- Pet

Removing Pet Stains On Hardwood Floors – Here Is The Answer

Pets are a wonderful addition to any family, however they occasionally cause problems. Pets, whether it is a dog, cat, or other type of pet require some special training to know where to go when they got to go. Even with training it can be difficult to keep your floors and house looking great and pet stain free. When pets become older or are left alone for too many hours during the day accidents can happen. If you have hardwood floors and find you are having trouble removing the stains left behind by your pet then you will need to gather a few items. It will also depend on how fresh the stain is. Older stains on hard wood floors will take some extensive work, while fresh stains can be remedied in a short period.

Part of a pets nature is too mark their territory, which means an old pet stain can have a new pet in the home trying to mark that territory as their own. It is very important when removing fresh pet stains or old pet stains to remove the odor from your pet’s senses.

Fresh Pet Stains:

Fresh pet stains by nature have not soaked into the floor to a great extent. You will be able to remove the stain and odor from the accident without too much work. For this job you will need paper towels, warm water, white vinegar, and a specialized stain and odor- removing agent with bacteria and enzyme properties. When you shop for the stain remover check the label to make sure it is usable on hardwood floors. Some stain removers can actually harm the coating on hardwood floors because the ingredients are too powerful. Below is the process for removing fresh pet stains with the above materials.

– Blot the affected area with a paper towel to remove the urine.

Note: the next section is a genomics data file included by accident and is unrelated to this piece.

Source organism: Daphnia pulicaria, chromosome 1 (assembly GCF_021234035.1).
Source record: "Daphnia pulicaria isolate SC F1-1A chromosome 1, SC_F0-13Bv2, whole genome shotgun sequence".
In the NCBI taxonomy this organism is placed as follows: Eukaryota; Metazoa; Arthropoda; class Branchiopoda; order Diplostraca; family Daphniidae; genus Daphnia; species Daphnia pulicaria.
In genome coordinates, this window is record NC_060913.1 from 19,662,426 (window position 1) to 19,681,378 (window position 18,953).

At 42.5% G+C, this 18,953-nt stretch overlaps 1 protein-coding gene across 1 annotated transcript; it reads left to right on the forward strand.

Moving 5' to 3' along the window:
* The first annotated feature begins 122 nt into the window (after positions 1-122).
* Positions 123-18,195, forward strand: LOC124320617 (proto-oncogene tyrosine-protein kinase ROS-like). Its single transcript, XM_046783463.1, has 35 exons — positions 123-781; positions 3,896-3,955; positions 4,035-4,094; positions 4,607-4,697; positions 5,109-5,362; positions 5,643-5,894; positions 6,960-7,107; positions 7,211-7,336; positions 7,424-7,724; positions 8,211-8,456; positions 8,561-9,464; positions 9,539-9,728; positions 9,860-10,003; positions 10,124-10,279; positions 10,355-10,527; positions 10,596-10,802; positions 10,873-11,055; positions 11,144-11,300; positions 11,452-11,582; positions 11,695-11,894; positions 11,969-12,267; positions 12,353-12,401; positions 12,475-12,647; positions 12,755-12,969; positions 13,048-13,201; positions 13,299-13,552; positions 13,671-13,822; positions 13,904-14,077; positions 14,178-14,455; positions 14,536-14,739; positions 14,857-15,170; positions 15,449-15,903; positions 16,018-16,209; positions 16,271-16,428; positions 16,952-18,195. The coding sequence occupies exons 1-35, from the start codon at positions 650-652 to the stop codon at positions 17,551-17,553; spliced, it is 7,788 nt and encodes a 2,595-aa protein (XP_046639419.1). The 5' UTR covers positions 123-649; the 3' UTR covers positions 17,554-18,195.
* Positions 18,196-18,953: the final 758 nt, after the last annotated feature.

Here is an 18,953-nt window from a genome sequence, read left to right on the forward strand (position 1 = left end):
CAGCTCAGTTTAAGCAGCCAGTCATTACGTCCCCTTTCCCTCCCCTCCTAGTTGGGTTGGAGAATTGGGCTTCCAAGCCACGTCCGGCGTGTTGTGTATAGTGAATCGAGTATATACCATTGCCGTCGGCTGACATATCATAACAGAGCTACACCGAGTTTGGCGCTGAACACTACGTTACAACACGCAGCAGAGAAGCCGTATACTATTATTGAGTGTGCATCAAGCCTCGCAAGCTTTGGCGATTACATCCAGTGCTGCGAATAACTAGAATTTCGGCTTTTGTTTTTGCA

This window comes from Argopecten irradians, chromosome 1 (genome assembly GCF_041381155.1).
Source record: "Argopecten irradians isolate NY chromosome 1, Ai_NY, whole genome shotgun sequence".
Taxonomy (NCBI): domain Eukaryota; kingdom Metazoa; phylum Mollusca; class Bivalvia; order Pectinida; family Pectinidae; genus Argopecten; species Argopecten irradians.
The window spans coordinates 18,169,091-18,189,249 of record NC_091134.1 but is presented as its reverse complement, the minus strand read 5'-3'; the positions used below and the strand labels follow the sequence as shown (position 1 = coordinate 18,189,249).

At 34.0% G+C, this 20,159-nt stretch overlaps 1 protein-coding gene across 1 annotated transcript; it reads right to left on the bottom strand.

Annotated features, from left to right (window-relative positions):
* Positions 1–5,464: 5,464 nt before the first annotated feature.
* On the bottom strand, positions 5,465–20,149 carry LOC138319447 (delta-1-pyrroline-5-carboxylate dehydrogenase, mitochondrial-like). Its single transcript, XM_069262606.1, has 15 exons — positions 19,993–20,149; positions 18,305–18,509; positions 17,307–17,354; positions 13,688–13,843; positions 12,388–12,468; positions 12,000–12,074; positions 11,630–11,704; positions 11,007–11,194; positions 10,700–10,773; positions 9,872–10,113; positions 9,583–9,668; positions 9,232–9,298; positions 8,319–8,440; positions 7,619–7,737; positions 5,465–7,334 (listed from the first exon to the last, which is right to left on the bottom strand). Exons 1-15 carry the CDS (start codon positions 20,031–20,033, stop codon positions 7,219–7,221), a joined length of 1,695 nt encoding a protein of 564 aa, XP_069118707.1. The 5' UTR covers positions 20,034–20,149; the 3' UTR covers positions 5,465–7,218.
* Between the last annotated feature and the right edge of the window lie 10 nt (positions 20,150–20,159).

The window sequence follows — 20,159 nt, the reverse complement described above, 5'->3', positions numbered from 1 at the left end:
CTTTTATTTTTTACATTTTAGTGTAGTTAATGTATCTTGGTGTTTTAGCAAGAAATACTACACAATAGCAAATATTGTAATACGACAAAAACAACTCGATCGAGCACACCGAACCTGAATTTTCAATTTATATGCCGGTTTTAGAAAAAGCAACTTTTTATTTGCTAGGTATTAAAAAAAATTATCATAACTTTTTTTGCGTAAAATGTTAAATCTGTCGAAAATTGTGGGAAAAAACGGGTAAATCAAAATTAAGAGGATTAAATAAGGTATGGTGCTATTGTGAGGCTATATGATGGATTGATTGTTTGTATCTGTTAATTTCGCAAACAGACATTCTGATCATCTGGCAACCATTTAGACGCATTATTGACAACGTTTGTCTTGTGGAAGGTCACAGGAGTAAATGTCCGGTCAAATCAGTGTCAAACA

– Scrub the area with white vinegar to help remove the stain and the odor.

– Rinse the stained area with warm water.

– Blot the area dry with paper towels. Make sure to dry the area completely so that you will not leave any water damage. You do not want to let any of the liquid remain for long are it could warp the area of the wood.

– Apply a specialized stain and odor remover with bacteria and enzyme properties to the affected area to avoid future instances.

Old Pet Stains:

Older pet stains may have seeped into the wood and the sub- flooring, which means you need to sand the wood to find out the extent of the damage. Sand the stained hardwood flooring until you reach a point that is not stained or if you find the stain is too deep. If the stain is deeper than the surface you will have to remove that section of flooring. You may have to redo the entire hardwood floor depending on the extent of the damage. When a stain has been left for several years the urine may seep into the sub- flooring or at least the odor. Sometimes commercial bleach can remove the stain and odor from old pet stains, however it is a very sensitive solution and you need to have proper gloves and training. If you have to sand the floor you will want to resurface the area with shellac based primer.